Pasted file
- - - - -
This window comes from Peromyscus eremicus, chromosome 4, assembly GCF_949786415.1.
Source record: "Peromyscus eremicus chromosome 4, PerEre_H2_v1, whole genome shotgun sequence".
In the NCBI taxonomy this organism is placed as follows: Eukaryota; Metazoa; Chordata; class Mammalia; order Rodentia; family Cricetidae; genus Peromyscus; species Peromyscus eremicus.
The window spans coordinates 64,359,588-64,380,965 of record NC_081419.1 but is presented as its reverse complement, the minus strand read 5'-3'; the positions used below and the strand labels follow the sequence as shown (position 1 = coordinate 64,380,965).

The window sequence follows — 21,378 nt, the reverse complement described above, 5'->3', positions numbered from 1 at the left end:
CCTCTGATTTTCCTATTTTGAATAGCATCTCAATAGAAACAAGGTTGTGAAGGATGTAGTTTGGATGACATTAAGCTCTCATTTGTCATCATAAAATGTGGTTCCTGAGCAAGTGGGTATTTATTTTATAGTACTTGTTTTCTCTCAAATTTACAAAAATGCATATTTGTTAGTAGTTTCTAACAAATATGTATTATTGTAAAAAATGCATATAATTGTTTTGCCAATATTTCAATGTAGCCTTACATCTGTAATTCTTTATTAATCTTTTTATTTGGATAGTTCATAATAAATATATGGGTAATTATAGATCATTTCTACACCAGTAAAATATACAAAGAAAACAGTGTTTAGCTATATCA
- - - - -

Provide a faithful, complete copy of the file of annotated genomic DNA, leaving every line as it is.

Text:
This window comes from Peromyscus eremicus, chromosome 4, assembly GCF_949786415.1.
Source record: "Peromyscus eremicus chromosome 4, PerEre_H2_v1, whole genome shotgun sequence".
In the NCBI taxonomy this organism is placed as follows: Eukaryota; Metazoa; Chordata; class Mammalia; order Rodentia; family Cricetidae; genus Peromyscus; species Peromyscus eremicus.
The window spans coordinates 64,359,588-64,380,965 of record NC_081419.1 but is presented as its reverse complement, the minus strand read 5'-3'; the positions used below and the strand labels follow the sequence as shown (position 1 = coordinate 64,380,965).

The window sequence follows — 21,378 nt, the reverse complement described above, 5'->3', positions numbered from 1 at the left end:
CCTCTGATTTTCCTATTTTGAATAGCATCTCAATAGAAACAAGGTTGTGAAGGATGTAGTTTGGATGACATTAAGCTCTCATTTGTCATCATAAAATGTGGTTCCTGAGCAAGTGGGTATTTATTTTATAGTACTTGTTTTCTCTCAAATTTACAAAAATGCATATTTGTTAGTAGTTTCTAACAAATATGTATTATTGTAAAAAATGCATATAATTGTTTTGCCAATATTTCAATGTAGCCTTACATCTGTAATTCTTTATTAATCTTTTTATTTGGATAGTTCATAATAAATATATGGGTAATTATAGATCATTTCTACACCAGTAAAATATACAAAGAAAACAGTGTTTAGCTATATCA